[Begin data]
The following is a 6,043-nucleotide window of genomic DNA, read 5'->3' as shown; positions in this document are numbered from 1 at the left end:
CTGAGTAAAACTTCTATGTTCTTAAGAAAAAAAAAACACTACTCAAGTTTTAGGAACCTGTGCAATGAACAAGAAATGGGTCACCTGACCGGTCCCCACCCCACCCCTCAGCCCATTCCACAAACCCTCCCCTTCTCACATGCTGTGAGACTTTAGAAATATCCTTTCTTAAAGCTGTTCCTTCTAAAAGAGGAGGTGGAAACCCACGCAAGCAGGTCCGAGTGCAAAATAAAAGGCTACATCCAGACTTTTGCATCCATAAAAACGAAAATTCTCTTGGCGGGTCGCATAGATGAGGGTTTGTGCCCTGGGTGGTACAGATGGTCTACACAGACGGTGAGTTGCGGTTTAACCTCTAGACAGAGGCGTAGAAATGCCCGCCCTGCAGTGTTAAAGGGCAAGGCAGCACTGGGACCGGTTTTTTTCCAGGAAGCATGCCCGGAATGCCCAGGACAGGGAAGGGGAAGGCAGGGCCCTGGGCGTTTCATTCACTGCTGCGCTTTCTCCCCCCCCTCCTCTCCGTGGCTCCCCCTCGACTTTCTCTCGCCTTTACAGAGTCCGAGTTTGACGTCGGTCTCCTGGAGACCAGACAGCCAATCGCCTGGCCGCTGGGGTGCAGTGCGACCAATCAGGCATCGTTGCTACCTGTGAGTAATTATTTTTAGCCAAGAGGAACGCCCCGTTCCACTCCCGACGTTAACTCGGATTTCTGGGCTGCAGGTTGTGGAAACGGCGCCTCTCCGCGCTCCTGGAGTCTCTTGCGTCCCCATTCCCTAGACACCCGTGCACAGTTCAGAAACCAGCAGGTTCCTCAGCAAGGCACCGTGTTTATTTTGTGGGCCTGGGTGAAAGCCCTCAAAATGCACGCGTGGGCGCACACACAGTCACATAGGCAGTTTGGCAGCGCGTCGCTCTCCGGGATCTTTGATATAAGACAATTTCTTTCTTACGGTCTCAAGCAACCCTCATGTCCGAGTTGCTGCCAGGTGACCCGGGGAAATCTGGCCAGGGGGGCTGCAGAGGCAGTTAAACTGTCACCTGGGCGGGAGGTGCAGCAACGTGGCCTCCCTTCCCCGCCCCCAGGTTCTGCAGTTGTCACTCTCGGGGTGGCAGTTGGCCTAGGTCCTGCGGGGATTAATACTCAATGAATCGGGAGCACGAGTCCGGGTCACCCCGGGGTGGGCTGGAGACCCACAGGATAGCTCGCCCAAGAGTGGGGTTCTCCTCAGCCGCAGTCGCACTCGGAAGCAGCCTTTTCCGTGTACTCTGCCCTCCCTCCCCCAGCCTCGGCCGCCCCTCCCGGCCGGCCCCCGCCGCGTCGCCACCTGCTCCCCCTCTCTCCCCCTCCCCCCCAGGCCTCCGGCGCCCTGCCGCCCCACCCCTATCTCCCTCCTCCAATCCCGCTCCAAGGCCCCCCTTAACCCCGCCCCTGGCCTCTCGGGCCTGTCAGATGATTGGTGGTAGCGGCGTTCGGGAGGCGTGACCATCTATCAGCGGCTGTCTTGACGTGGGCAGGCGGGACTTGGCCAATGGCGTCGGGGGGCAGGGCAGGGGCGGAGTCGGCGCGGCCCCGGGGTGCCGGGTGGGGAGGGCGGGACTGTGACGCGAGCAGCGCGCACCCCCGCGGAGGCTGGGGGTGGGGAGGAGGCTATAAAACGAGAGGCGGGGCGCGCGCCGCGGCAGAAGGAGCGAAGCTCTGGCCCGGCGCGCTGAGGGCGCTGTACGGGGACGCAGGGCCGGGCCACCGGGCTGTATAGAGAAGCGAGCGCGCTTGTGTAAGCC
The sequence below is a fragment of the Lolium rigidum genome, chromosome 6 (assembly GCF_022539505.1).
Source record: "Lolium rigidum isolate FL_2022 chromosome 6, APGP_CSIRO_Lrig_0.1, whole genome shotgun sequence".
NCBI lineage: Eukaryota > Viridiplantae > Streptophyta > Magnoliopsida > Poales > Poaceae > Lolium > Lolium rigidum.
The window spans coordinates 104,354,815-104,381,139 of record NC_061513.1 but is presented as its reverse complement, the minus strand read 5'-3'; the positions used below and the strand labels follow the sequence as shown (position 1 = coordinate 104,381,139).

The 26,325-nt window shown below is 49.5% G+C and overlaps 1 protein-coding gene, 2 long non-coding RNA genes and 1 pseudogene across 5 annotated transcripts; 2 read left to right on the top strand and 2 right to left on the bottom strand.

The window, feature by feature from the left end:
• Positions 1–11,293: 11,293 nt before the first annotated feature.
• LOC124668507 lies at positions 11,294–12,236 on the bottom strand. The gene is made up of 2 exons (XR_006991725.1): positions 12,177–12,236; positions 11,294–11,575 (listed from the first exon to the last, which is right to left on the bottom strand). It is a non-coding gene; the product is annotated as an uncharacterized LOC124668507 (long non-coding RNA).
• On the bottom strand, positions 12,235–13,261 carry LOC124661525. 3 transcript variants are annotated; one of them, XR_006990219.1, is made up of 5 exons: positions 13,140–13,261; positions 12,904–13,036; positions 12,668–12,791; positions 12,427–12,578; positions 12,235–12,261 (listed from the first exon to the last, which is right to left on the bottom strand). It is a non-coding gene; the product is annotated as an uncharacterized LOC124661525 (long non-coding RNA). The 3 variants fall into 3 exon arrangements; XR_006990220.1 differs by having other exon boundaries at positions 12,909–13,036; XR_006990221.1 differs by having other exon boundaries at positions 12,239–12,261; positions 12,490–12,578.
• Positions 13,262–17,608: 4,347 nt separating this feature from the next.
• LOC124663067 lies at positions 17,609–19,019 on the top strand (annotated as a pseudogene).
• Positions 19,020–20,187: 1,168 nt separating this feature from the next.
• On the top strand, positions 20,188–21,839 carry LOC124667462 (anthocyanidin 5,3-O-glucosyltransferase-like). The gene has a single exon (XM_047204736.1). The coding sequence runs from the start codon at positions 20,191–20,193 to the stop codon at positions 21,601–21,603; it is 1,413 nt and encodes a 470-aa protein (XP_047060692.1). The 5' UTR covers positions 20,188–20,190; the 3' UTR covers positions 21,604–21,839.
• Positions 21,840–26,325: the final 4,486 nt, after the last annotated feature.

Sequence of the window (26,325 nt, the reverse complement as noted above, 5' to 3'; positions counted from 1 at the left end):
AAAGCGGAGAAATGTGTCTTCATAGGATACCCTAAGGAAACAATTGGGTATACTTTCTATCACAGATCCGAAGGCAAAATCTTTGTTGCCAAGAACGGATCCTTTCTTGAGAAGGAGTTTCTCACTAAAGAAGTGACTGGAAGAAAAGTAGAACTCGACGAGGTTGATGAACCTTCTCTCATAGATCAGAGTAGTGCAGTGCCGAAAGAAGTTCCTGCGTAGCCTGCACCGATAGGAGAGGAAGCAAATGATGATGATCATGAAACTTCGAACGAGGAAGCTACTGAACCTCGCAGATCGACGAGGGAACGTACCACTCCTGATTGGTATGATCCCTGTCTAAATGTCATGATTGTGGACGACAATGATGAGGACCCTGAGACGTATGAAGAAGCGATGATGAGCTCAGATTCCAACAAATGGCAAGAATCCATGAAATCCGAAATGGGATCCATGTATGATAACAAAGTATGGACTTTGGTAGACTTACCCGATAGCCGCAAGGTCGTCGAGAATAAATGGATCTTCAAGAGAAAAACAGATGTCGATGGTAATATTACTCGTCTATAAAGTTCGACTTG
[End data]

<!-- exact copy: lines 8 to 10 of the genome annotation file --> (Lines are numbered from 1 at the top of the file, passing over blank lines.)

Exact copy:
The window, feature by feature from the left end:
• Positions 1–11,293: 11,293 nt before the first annotated feature.
• LOC124668507 lies at positions 11,294–12,236 on the bottom strand. The gene is made up of 2 exons (XR_006991725.1): positions 12,177–12,236; positions 11,294–11,575 (listed from the first exon to the last, which is right to left on the bottom strand). It is a non-coding gene; the product is annotated as an uncharacterized LOC124668507 (long non-coding RNA).